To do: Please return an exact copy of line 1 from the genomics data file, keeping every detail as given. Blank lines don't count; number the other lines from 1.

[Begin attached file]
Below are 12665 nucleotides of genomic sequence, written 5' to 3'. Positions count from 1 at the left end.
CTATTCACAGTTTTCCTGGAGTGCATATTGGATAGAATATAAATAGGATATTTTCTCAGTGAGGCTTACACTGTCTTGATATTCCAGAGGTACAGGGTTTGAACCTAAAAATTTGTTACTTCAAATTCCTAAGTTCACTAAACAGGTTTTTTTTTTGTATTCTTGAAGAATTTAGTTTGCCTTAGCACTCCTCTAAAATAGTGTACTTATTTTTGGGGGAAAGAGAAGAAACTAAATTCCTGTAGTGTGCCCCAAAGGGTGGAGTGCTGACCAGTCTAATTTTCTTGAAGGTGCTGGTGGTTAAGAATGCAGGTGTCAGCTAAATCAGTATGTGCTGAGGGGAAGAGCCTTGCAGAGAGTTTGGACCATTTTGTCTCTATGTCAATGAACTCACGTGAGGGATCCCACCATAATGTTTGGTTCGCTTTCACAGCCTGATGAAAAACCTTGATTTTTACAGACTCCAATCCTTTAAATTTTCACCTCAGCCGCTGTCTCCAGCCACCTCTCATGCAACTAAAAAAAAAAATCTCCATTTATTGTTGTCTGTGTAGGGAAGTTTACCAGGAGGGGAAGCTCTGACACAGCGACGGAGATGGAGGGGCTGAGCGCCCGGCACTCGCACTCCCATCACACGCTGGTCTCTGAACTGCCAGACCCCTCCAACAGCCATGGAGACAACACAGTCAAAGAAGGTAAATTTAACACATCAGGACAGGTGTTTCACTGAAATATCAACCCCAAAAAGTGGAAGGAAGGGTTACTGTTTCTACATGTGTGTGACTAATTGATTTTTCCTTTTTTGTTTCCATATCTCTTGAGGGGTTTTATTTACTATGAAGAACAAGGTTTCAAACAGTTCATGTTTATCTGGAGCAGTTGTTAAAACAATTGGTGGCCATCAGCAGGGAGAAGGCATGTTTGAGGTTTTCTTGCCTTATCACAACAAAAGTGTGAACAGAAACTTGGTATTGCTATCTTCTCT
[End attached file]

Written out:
Below are 12665 nucleotides of genomic sequence, written 5' to 3'. Positions count from 1 at the left end.